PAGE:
Your school uniform is one of your most valuable brand assets. Here is how Brighton Grammar School refreshed theirs.
How important is a school uniform to your brand? Can it evolve without losing its heritage? These are just two of the questions that Brighton Grammar School grappled with in taking their 138 years of school heritage and giving it some 21st century flair.
School uniforms play an important role in representing a school brand. They provide a visible interpretation of the standards expected of students and can give a positive image of the school itself. Think of the uniform as a walking advertisement for your school, as well as a reflection of the calibre of your students. And it’s not just the school that benefits from a uniform; students glean a true sense of belonging to something pivotal in their lives.
So how do you go about building on an already iconic crest or design without losing a school’s identity in a uniform refresh?
Other than a small change to the Junior School uniform in 2012, Brighton Grammar School had not changed their uniform for more than 60 years. There were also multiple uniform pieces across various competition sports, which were lacking a coherent brand identity. In 2017, the decision was made to refresh their uniform and create a more consistent, brand-aware expression of the School.
A new design was needed for both academic and sports uniforms that was contemporary but also reflected the School’s heritage. The brief also required that the design strengthen visibility in the community, enable students to tackle any activity comfortably and heighten students’ sense of belonging.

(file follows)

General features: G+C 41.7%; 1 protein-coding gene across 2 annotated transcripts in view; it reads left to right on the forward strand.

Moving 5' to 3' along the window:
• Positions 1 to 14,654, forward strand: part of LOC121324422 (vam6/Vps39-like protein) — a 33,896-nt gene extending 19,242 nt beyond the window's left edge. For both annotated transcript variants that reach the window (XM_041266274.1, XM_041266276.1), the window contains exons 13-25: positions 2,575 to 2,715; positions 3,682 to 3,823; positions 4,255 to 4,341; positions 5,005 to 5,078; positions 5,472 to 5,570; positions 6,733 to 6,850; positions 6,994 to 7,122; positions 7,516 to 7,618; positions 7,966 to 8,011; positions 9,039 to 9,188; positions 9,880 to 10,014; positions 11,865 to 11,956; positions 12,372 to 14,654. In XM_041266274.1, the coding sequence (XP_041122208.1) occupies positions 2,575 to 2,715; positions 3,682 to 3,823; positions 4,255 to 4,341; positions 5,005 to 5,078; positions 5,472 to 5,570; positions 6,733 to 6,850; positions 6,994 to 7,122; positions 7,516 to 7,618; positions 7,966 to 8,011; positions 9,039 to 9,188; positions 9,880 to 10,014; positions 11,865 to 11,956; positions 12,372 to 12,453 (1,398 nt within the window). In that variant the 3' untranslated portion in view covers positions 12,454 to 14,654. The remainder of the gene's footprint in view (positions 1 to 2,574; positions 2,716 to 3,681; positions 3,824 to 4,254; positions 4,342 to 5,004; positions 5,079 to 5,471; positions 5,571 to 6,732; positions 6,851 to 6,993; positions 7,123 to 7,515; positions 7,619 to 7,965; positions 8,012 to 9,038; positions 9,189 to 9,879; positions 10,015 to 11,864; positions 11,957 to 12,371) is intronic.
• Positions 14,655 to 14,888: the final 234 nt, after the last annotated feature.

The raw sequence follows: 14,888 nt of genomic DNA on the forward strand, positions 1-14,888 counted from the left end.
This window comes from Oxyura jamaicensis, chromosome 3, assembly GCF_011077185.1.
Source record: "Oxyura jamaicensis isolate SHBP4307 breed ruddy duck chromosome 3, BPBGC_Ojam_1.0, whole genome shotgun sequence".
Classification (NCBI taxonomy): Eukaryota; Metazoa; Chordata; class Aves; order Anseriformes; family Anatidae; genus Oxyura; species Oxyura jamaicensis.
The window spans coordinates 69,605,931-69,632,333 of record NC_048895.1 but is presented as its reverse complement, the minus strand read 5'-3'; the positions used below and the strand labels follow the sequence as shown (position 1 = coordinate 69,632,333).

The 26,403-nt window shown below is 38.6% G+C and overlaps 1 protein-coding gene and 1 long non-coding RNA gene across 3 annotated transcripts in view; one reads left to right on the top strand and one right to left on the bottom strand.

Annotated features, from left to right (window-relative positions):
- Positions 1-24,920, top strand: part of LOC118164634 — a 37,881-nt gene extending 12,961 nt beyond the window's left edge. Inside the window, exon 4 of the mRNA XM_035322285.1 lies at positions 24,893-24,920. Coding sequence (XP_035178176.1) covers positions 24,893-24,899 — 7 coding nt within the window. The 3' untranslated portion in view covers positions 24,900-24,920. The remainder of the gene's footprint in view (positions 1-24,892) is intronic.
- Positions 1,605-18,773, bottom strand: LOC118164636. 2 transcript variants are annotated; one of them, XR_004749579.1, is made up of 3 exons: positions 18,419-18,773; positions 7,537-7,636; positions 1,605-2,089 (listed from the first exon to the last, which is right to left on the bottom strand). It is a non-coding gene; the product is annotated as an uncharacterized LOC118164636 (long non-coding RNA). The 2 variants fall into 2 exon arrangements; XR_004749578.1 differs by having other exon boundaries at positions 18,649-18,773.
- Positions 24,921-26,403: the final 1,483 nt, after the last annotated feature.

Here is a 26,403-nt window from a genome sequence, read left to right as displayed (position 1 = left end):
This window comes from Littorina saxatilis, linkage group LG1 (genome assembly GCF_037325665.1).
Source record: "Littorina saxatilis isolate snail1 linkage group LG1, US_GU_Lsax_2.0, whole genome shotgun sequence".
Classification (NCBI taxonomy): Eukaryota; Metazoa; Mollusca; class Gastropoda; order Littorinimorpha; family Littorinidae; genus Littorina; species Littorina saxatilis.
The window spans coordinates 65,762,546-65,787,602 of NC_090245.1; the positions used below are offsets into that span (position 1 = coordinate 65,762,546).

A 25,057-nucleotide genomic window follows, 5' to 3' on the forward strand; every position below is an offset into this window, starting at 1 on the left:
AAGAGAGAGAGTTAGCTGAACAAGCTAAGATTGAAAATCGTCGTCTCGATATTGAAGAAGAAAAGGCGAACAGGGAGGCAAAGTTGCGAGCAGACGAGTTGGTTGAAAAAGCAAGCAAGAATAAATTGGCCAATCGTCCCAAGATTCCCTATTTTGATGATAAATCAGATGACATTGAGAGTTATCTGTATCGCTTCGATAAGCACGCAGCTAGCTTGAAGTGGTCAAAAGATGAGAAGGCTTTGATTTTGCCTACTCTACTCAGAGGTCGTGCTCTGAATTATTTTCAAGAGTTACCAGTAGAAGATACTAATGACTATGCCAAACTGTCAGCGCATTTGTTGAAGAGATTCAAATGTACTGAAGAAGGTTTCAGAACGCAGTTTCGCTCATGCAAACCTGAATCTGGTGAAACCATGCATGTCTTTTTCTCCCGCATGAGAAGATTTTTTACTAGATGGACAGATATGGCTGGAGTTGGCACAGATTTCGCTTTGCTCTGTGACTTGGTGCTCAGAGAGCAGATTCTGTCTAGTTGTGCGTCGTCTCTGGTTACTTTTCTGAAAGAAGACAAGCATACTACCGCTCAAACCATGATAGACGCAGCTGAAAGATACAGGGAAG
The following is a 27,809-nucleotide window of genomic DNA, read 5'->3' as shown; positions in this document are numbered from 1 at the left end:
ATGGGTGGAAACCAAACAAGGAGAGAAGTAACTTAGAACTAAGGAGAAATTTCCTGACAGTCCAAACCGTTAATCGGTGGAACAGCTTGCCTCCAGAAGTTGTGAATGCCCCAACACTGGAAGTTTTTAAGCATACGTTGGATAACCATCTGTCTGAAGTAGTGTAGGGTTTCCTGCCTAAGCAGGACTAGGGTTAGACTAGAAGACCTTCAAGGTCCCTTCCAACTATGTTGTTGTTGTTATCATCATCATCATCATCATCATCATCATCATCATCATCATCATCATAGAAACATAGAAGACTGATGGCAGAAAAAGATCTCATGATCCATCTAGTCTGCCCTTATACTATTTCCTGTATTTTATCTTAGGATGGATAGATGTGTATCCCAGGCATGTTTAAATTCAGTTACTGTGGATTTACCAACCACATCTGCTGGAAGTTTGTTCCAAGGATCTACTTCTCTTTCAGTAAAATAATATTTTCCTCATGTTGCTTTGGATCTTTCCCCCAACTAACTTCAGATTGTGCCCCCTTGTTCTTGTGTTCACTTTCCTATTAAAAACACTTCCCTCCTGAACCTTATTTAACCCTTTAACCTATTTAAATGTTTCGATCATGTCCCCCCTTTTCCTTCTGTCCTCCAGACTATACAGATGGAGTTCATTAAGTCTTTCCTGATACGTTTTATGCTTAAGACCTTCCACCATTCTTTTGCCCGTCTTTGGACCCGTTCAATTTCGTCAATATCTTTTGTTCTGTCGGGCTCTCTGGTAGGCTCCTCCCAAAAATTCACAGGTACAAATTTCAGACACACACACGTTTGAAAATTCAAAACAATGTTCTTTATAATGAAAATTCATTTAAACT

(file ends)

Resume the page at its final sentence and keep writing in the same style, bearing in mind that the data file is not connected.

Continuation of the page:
It can be a daunting task to change something as significant as a school uniform. A number of key decisions are critical to ensure new designs last at least 20 to 30 years, and are progressive and modern while maintaining a school’s history. These decisions require input and review from various stakeholders including council members, staff, parents and students.
Brighton Grammar School felt it was important to keep parents and families informed about the process and decisions made. Microsites were developed for the sports and academic uniforms, focusing on what was changing and why, along with detailed question and answer sections.
The School made their design journey simpler by forming a Uniform Review Steering Committee and appointing Jonathan Ward, former executive designer for R.M.Williams, to lead the review.
In considering the sports uniform, the School sought out a company that knew the ins and outs of fabrics, fit and finish when it came to physical education. OnTrack Sportswear’s Business Development Executive, David Johnson, noted, “The challenge with the brief was … to take some risks with the initial design concepts, to explore uncharted waters that may align with a modern, progressive, innovative educational institution.”
After an extensive discovery process, which included raiding the archives of the Old Scholars of Brighton Grammar School, the School analysed its brand position. Utilising design workshops along with question and answer sessions, they were able to clarify their positioning, community perception and what they wanted to be known for. This helped shape critical pathways which evolved from the collaborative approach between design teams and stakeholders.